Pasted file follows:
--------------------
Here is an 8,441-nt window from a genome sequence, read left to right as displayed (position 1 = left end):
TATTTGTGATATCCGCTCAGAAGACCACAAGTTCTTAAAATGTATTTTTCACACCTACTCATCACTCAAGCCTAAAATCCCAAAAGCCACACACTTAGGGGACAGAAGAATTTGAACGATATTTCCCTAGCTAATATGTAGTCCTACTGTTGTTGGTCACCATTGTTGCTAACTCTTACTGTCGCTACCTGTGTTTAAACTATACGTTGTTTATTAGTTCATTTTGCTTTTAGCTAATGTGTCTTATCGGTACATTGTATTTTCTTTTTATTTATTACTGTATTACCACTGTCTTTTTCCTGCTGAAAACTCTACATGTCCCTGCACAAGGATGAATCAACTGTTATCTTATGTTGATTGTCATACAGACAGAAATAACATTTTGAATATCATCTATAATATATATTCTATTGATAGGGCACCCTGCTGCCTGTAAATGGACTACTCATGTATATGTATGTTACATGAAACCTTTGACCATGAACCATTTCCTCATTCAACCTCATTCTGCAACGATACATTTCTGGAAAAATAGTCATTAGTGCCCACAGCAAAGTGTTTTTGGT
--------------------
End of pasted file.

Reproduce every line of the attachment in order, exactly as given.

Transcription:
Here is an 8,441-nt window from a genome sequence, read left to right as displayed (position 1 = left end):
TATTTGTGATATCCGCTCAGAAGACCACAAGTTCTTAAAATGTATTTTTCACACCTACTCATCACTCAAGCCTAAAATCCCAAAAGCCACACACTTAGGGGACAGAAGAATTTGAACGATATTTCCCTAGCTAATATGTAGTCCTACTGTTGTTGGTCACCATTGTTGCTAACTCTTACTGTCGCTACCTGTGTTTAAACTATACGTTGTTTATTAGTTCATTTTGCTTTTAGCTAATGTGTCTTATCGGTACATTGTATTTTCTTTTTATTTATTACTGTATTACCACTGTCTTTTTCCTGCTGAAAACTCTACATGTCCCTGCACAAGGATGAATCAACTGTTATCTTATGTTGATTGTCATACAGACAGAAATAACATTTTGAATATCATCTATAATATATATTCTATTGATAGGGCACCCTGCTGCCTGTAAATGGACTACTCATGTATATGTATGTTACATGAAACCTTTGACCATGAACCATTTCCTCATTCAACCTCATTCTGCAACGATACATTTCTGGAAAAATAGTCATTAGTGCCCACAGCAAAGTGTTTTTGGT